The theory runs: “The Cars-verse includes a World War II–era Jeep named Sarge, who explicitly references events like the Battle of the Bulge. In the direct-to-DVD film Planes (made by Disney but not Pixar), there is an actual WWII flashback in which the plane Skipper recalls losing his entire squadron in the Pacific Theater. Assuming that Car WWII occurred, and that it contains the same contours as the actual WWII, we can assume that there were Car Axis powers, and thus a Car Hitler.”
We’re physical beings, so maybe we think our minds are more powerful than they are. “Is it possible that our experience of decision-making — the impression we have of making choices, indeed of having choices to make, sometimes hard ones — is entirely illusory? Is it possible that a chain of physical events in our bodies and brains must cause us to act in the way we do, whatever our experience of the process may be?”
Senator Al Franken – author of “Lies and the Lying Liars Who Tell Them,” which is now 20 years old – and Olivia Wilde, about to star in “1984” on Broadway, talk lies, fake news, truth, and literature. Franken: “It’s adorable to think I made a living by pointing out that people were lying. And people seemed to care about it back then.”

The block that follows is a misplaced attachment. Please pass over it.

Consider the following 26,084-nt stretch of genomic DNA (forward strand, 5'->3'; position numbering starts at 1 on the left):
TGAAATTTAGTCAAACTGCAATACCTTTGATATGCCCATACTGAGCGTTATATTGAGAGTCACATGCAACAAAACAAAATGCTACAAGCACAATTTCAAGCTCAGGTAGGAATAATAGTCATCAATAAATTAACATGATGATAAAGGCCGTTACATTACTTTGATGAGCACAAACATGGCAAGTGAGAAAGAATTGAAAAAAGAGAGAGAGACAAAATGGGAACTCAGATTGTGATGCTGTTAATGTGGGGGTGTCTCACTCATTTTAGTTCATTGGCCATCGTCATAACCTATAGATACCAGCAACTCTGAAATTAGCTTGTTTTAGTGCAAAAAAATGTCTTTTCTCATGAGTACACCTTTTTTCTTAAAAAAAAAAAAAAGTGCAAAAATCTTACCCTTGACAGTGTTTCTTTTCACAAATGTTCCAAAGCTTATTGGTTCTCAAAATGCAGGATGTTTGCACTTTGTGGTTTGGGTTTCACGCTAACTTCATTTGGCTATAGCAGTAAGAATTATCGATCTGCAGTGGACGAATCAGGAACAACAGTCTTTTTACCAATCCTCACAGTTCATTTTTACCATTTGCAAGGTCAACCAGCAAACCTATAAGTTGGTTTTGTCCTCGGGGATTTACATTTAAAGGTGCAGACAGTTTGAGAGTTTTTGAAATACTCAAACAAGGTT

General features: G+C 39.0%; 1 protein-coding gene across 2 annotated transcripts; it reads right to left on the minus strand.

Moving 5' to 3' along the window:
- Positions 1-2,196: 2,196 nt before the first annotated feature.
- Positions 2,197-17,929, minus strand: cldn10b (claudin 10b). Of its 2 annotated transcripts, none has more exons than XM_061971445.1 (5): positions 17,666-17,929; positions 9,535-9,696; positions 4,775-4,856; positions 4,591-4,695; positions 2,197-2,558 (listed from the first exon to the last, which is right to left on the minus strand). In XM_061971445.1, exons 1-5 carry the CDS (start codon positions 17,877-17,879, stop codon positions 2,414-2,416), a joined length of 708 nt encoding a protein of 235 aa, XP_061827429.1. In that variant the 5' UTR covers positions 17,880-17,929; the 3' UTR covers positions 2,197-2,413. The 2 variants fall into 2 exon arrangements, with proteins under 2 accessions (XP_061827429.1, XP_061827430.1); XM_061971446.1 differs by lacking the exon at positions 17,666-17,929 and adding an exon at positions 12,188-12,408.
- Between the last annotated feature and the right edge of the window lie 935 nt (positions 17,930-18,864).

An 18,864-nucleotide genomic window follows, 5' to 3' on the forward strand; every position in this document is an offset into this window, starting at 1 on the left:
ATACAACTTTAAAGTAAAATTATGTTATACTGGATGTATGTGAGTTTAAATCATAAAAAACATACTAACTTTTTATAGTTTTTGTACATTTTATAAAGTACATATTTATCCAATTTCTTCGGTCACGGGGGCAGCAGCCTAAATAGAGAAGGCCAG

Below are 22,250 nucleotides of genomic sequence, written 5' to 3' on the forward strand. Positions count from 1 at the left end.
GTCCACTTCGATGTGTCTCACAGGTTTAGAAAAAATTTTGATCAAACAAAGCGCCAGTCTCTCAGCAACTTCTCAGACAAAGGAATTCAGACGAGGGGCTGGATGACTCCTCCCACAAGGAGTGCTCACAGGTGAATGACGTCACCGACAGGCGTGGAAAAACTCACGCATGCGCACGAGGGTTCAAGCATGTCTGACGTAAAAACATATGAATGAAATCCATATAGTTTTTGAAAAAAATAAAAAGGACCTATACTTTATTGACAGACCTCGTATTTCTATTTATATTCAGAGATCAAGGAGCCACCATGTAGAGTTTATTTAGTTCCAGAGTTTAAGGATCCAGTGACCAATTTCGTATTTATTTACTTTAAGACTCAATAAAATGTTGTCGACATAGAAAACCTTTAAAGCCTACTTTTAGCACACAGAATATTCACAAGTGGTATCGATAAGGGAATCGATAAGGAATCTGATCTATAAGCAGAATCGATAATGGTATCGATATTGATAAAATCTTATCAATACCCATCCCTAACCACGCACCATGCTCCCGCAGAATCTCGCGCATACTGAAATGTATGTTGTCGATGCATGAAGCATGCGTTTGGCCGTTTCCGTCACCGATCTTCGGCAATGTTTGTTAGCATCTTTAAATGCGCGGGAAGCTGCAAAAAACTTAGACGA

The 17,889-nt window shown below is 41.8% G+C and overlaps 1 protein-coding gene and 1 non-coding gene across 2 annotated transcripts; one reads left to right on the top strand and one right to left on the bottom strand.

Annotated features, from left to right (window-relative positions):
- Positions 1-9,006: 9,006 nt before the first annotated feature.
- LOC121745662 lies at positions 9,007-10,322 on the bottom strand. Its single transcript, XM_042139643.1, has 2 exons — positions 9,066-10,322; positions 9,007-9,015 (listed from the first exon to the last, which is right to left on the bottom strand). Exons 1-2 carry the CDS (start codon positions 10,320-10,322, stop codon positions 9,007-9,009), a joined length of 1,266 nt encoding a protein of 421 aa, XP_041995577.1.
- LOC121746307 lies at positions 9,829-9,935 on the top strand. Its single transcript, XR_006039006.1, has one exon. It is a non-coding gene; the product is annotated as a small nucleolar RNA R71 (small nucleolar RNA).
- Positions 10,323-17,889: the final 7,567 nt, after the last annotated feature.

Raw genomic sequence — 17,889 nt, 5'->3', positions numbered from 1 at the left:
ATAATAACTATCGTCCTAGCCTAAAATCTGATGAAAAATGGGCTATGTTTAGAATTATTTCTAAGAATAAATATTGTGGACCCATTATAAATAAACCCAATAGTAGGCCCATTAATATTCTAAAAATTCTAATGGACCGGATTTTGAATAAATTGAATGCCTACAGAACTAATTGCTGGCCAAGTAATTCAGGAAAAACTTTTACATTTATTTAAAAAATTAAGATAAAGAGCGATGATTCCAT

“Imagine that a legal structure were erected to execute the wishes of the dead, and that the law would side with the dead even when their wishes conflicted with the needs of the living, or with the wellbeing of future generations.”
“It is with relatively high confidence that I predict you’re going to see a boom in landscape architecture. You will see innovation and invention that has never been possible, because suddenly, everyone’s going to have all this excess space.”
In just the article we need for a summer Friday at the office, Melissa Dahl offers three suggestions that generally work for her.
Stephen Greenblatt leads us through the 4th-century theologian’s life and writings to explain how he invented the doctrine of original sin and associated it with sex and conception – and how, to justify that doctrine, he constructed an elaborate argument to take literally a biblical story that thinkers had treated as an allegory.
“The model that allowed two bots to have a conversation—and use machine learning to constantly iterate strategies for that conversation along the way—led to those bots communicating in their own non-human language. If this doesn’t fill you with a sense of wonder and awe about the future of machines and humanity then, I don’t know, go watch Blade Runner or something.”